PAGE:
Tuesday saw Florida Gov. Rick Scott in Jacksonville, trumpeting job growth at St. Johns Marine Group, a full-service ship repair and maintenance company in Jacksonville.
The company has added 20 jobs recently.
Events like this are familiar scenes for media in Northeast Florida and urban areas of the Sunshine State.
Scott touts job creation, but there are caveats raised by the critics.
Of the 17,045,000 in Florida’s civilian non-institutional population, 9,754,000 are employed — a rate of 56 percent. This is below a 60 percent rate nationwide, and mirrors a typical 4 percent lag between Florida (with its large 65+ population) and the country.
Job creation has yet to turn that tide.
The jobs, of course, aren’t everywhere. The leaders in unemployment rate in the state are Hendry County (7.3 percent), Hardee County (6.1 percent) and Citrus County (5.3 percent).
Per the Florida Chamber, 53.7 percent of Florida counties have fewer jobs than they did in 2007.
And there are questions that have been raised about the quality of such jobs, in terms of ability to live off the wages of what used to be a traditional 40 hour work week.
Florida Politics asked Scott about these metrics, including the perception among many that Florida’s wave of job creation privileges quantity over quality.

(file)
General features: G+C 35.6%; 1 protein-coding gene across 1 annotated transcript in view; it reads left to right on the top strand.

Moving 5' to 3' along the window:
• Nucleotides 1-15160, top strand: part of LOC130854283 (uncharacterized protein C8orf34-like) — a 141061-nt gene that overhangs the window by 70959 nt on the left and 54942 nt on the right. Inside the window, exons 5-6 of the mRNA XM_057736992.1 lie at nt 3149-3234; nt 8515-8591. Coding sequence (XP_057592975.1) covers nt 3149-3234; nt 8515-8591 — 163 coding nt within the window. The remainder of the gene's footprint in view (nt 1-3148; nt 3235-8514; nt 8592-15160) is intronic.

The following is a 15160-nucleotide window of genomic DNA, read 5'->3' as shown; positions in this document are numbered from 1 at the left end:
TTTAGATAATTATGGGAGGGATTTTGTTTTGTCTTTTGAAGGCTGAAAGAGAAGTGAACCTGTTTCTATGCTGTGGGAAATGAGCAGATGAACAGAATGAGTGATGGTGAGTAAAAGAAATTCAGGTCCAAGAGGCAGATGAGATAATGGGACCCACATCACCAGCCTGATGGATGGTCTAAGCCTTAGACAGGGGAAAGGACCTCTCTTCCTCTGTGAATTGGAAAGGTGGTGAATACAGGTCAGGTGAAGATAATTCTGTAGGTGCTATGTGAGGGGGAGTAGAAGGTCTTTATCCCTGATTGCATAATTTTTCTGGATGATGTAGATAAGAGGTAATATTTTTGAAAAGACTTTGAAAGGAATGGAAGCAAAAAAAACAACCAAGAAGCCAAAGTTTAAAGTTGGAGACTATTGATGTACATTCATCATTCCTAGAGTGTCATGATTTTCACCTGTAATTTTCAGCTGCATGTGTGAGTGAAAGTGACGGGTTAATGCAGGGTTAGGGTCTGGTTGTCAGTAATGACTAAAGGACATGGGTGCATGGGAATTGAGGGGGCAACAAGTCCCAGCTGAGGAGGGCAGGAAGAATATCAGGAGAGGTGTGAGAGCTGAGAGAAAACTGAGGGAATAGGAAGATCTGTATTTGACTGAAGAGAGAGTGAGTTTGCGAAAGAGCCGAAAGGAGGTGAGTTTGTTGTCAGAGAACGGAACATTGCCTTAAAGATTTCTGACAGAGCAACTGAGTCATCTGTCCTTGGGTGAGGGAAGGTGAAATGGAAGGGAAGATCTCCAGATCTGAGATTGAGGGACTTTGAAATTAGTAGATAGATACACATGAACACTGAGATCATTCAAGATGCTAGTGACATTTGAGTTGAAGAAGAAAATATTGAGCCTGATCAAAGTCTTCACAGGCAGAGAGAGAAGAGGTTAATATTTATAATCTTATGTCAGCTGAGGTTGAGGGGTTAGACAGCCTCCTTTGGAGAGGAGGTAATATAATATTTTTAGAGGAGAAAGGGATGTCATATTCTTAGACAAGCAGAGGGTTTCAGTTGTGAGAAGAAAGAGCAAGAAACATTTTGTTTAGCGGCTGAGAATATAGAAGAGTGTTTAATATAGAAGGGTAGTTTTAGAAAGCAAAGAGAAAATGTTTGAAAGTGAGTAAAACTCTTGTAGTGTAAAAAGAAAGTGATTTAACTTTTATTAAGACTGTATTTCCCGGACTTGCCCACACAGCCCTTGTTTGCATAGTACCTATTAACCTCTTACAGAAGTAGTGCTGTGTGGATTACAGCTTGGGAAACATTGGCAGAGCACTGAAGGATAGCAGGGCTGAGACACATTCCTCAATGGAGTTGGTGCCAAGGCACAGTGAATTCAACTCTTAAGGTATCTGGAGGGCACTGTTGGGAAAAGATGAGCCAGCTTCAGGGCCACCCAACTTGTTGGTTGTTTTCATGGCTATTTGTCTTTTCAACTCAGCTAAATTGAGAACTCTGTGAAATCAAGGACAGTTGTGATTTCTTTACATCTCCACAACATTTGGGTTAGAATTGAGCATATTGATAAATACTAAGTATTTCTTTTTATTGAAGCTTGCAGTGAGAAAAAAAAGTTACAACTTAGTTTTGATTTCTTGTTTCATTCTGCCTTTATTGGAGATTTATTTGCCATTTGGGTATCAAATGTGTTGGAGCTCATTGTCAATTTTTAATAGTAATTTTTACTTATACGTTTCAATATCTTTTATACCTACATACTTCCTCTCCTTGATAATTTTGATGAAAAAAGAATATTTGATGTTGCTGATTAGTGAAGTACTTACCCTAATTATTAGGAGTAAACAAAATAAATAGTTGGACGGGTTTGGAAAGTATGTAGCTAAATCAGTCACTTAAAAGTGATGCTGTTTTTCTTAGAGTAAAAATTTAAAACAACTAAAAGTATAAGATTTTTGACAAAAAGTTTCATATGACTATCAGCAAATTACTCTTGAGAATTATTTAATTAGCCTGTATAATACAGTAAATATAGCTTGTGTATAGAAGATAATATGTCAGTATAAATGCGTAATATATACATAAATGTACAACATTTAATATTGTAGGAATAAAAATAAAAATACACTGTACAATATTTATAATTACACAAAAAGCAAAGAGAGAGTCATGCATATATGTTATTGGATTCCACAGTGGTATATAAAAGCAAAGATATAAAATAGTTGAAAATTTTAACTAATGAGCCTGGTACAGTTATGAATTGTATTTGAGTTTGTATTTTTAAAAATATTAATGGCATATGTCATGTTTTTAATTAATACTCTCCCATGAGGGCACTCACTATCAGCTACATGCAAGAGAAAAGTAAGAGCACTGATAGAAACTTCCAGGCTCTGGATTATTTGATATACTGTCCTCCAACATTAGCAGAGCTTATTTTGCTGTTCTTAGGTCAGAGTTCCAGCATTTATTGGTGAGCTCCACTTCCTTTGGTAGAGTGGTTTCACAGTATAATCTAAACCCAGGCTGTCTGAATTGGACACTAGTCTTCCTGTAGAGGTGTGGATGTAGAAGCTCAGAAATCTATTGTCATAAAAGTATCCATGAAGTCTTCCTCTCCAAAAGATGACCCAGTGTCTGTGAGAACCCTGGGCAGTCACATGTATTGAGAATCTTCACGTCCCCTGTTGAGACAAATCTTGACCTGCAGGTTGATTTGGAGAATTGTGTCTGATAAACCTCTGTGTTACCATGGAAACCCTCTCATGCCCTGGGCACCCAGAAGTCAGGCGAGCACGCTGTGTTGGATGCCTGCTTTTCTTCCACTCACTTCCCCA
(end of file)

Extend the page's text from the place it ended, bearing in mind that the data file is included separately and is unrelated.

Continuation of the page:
Scott pivoted from those concerns, instead hewing to a more familiar narrative.
“It’s been exciting what’s happened these last seven years. We’ve added 1.5 million jobs. Our unemployment’s gone from 10 percent down to 3.6 percent. Every county in the state has seen a drop in their unemployment rate,” Scott said.
“We’re going to continue to work both in our large counties and our rural counties to get more jobs,” Scott said.
“What you see in our state is the labor force is growing at multiples of what the rest of the country is. The job market is growing at multiples of what the rest of the country is. People are coming to Florida. Numbers came out last week — over 340,000 people have moved to the state since last June. We’ve had a significant number of people move here from Puerto Rico and they’re getting jobs,” Scott said.
“We still have about 230,000 job openings in this state, so this state’s on a roll.”
While some numbers speak to the state being on a roll, others paint a different picture — that of a state still struggling with the challenges of 21st century economic diversification.